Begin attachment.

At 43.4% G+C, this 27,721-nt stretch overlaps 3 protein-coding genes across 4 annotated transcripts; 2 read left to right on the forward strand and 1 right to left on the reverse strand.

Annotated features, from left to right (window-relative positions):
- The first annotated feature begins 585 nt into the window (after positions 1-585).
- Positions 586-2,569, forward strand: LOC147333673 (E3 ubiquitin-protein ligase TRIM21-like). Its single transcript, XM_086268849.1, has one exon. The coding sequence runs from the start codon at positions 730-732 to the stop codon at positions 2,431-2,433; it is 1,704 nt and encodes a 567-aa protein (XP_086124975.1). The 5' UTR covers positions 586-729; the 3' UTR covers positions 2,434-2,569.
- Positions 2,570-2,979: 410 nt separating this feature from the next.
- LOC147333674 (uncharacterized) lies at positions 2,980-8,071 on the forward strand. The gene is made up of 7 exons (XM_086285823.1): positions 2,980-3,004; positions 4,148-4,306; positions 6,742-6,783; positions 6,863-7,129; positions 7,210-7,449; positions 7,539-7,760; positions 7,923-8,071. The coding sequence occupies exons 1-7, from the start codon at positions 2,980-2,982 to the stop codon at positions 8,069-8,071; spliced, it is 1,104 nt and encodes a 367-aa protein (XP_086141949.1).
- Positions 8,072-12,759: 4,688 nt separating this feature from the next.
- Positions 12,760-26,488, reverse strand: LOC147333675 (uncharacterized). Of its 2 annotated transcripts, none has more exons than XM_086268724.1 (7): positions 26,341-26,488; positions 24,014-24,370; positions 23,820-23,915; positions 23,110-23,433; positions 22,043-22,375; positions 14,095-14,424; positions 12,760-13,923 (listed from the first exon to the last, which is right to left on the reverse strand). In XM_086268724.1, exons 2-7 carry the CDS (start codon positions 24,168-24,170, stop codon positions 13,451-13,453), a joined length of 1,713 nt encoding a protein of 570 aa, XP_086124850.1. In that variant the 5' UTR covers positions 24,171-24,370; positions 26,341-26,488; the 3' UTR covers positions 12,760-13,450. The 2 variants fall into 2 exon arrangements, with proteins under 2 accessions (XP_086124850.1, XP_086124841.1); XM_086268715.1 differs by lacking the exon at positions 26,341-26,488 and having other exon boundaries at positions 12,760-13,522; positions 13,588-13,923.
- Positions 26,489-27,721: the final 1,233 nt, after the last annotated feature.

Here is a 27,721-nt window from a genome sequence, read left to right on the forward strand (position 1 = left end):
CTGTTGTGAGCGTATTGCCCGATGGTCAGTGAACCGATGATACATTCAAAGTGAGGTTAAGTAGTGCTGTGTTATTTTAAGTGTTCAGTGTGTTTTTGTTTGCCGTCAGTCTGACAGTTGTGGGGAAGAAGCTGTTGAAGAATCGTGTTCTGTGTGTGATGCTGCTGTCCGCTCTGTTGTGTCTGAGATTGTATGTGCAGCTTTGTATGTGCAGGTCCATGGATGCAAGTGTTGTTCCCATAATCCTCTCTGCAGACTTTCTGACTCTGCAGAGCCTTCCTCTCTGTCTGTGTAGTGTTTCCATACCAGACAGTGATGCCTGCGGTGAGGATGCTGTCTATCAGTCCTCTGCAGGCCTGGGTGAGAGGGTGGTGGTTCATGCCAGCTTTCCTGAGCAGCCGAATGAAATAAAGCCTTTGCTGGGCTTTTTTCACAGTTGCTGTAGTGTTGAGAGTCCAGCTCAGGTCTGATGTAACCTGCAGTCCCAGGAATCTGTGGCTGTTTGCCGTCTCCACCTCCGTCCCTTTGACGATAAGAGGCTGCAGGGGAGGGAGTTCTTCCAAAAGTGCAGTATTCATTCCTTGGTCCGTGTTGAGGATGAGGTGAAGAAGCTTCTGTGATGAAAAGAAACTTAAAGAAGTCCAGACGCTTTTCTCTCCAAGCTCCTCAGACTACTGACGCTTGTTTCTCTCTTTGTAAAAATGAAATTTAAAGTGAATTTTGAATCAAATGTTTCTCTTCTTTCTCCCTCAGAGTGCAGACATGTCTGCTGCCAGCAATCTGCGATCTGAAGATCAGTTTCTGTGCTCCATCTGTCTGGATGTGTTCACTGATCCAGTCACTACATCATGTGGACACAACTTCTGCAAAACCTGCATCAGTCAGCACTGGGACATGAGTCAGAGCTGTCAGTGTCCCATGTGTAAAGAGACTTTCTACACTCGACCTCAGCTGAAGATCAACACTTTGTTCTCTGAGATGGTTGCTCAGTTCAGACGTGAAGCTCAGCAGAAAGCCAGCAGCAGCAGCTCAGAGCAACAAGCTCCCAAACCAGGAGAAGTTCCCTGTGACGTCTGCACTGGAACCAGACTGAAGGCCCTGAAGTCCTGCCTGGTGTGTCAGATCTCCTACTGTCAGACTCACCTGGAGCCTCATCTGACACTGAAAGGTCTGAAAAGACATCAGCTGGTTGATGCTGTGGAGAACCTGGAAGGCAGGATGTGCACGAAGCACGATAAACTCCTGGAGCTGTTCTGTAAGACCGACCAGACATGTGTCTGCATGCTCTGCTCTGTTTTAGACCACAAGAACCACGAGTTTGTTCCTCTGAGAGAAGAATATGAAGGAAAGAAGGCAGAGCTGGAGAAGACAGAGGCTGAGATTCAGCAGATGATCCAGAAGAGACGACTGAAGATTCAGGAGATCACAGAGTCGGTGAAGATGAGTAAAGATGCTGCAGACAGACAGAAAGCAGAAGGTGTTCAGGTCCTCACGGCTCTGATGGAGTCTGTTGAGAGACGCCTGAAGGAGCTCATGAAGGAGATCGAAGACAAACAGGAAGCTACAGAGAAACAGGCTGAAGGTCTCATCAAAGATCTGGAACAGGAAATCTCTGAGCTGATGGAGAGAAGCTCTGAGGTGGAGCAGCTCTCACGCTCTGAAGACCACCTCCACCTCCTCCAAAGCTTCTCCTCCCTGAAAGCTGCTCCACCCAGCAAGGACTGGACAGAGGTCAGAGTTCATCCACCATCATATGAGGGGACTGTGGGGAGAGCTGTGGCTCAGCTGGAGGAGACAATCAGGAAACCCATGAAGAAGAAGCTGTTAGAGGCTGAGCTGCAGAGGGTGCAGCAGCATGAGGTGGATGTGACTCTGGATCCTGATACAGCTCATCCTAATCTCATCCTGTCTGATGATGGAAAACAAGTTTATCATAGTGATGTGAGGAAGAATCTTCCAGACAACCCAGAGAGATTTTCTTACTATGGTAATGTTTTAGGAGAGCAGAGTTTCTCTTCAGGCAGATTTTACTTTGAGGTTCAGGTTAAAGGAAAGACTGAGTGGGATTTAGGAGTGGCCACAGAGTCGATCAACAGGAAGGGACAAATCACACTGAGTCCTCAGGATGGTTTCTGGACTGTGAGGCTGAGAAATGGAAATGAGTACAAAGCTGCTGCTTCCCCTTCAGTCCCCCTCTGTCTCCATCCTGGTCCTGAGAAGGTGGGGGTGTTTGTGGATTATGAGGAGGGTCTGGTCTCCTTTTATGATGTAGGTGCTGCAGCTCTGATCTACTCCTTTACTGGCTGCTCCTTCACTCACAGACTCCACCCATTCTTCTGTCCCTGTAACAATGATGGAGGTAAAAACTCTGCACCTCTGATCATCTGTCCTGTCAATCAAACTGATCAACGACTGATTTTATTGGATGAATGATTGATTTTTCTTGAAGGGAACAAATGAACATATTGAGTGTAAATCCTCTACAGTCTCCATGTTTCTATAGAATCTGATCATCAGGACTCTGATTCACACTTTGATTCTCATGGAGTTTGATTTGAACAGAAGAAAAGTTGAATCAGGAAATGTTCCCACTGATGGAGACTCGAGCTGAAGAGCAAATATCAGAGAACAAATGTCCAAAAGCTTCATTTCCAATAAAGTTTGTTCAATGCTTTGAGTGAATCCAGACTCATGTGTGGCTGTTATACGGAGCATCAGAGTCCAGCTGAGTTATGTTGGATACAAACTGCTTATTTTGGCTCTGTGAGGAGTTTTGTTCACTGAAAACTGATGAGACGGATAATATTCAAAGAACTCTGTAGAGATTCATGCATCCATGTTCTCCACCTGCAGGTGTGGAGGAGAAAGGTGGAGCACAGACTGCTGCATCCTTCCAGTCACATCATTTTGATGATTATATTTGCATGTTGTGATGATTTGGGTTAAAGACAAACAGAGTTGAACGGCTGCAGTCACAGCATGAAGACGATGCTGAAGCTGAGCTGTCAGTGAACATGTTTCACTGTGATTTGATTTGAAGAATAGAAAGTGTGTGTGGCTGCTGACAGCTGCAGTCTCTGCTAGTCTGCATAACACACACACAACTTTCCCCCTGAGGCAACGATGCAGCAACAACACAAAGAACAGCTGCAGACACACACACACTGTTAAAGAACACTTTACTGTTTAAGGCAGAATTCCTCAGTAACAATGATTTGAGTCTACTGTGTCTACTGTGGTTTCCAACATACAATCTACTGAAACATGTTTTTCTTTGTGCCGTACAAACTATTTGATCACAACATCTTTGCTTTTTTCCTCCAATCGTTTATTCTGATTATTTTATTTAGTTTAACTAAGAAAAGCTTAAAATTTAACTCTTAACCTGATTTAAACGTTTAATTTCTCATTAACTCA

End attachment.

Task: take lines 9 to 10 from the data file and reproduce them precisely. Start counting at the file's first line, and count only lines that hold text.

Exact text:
- Positions 26,489-27,721: the final 1,233 nt, after the last annotated feature.

Here is a 27,721-nt window from a genome sequence, read left to right on the forward strand (position 1 = left end):